We decided on a full day, 9:00 am to 4:00 pm with lunch break in order to cover the breadth of information we needed to present. We used power point as a tool in keeping us on track, holding to our schedule of topics and offering visual representations where appropriate. It was not used in a typical ‘bullet point’ presentation style, and was purely backdrop to the panel’s presentations. Also, we learned from the ‘pilot’ session at the conference that we would be better off creating an atmosphere of ‘farmer- to- farmer’ discussion instead of more prepared presentations. In this way, the participants were able to drive the discussion in the directions that would be most useful to their situations.

    PEOPLE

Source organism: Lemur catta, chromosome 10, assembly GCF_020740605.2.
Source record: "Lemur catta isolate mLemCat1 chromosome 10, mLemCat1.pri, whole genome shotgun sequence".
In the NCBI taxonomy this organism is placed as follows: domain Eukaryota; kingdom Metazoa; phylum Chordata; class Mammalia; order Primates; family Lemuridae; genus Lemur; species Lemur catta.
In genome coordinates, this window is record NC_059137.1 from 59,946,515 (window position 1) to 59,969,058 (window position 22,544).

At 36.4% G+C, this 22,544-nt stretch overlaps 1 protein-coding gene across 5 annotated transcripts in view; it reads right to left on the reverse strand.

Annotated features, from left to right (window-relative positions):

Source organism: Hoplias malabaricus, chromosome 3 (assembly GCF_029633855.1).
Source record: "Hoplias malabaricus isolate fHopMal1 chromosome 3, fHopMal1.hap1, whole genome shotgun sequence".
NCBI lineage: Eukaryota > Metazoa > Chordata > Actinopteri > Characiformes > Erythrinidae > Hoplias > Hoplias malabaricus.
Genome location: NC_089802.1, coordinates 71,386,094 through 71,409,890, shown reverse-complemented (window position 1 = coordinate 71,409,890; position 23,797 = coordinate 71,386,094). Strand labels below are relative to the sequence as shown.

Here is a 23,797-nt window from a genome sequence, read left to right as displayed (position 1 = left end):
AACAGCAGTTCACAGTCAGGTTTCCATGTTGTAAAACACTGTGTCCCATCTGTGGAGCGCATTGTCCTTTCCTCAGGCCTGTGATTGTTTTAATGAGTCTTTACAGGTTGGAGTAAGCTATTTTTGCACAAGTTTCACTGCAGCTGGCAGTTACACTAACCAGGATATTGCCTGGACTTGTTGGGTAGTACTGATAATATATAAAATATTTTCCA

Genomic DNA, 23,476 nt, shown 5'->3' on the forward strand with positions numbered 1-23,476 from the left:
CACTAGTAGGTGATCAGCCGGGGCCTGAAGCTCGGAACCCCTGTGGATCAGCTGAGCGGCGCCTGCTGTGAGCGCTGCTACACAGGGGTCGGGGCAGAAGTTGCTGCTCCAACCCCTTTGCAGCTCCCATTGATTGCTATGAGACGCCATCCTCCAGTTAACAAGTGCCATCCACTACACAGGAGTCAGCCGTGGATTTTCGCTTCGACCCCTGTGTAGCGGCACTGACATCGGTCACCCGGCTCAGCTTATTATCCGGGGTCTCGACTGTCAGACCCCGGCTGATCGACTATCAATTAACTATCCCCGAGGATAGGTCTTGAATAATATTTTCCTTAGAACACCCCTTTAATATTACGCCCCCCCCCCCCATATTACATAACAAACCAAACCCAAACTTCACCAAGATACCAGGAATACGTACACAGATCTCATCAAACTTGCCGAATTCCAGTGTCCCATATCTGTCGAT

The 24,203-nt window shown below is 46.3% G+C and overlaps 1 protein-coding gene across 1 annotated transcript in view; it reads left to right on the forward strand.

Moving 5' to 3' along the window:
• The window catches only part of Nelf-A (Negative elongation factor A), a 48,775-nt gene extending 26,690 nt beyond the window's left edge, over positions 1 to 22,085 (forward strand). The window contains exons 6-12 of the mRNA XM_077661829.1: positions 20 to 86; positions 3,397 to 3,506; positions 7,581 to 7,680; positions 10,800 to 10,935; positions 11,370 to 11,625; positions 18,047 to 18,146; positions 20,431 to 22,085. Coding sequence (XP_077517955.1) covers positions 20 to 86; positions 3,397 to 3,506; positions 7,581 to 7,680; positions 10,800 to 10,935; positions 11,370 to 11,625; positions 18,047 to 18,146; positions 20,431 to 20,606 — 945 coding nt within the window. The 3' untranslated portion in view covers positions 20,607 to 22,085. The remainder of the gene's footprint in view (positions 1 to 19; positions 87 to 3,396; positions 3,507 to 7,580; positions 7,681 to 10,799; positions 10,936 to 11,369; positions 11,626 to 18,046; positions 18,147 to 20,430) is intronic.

1. Jo Meller, Five Springs Farm
    2. Mike and Phyliss Wells, Wells Family Farm
    3. Jen Tutlis and Jon Watts, Meadowlark Farm

    These, along with Jim Sluyter (Five Springs Farm) were the ‘core’ panel that presented the sessions at each venue.

    At the two sessions held outside of our region, we invited growers closer to home to offer participants an example of a local CSA.
    4. Lee and Laurie Arboreal, Eater’s Guild Farm (Bangor) in the Kalamazoo session.
    5. Annie Elder and Paul Bantle, The Community Farm of Ann Arbor (Michigan’s first CSA) in the Ann Arbor session.

    RESULTS
    See questionnaire analysis in Appendix B for information on results. Our expectations were met, though in the future we will keep better track of the individuals and their plans.

    PROJECT IMPACTS
    See questionnaire analysis in Appendix B for this information

    OUTREACH
    Sample Training Manual has been provided. Press releases went to many ag publications, some of which printed it; many more put it in their calendars. It appeared on many online calendars. Advertising was included in Growing for Market, The Community Farm, and Biodynamic Journal. Posters and brochures were provided to ag conferences around the state.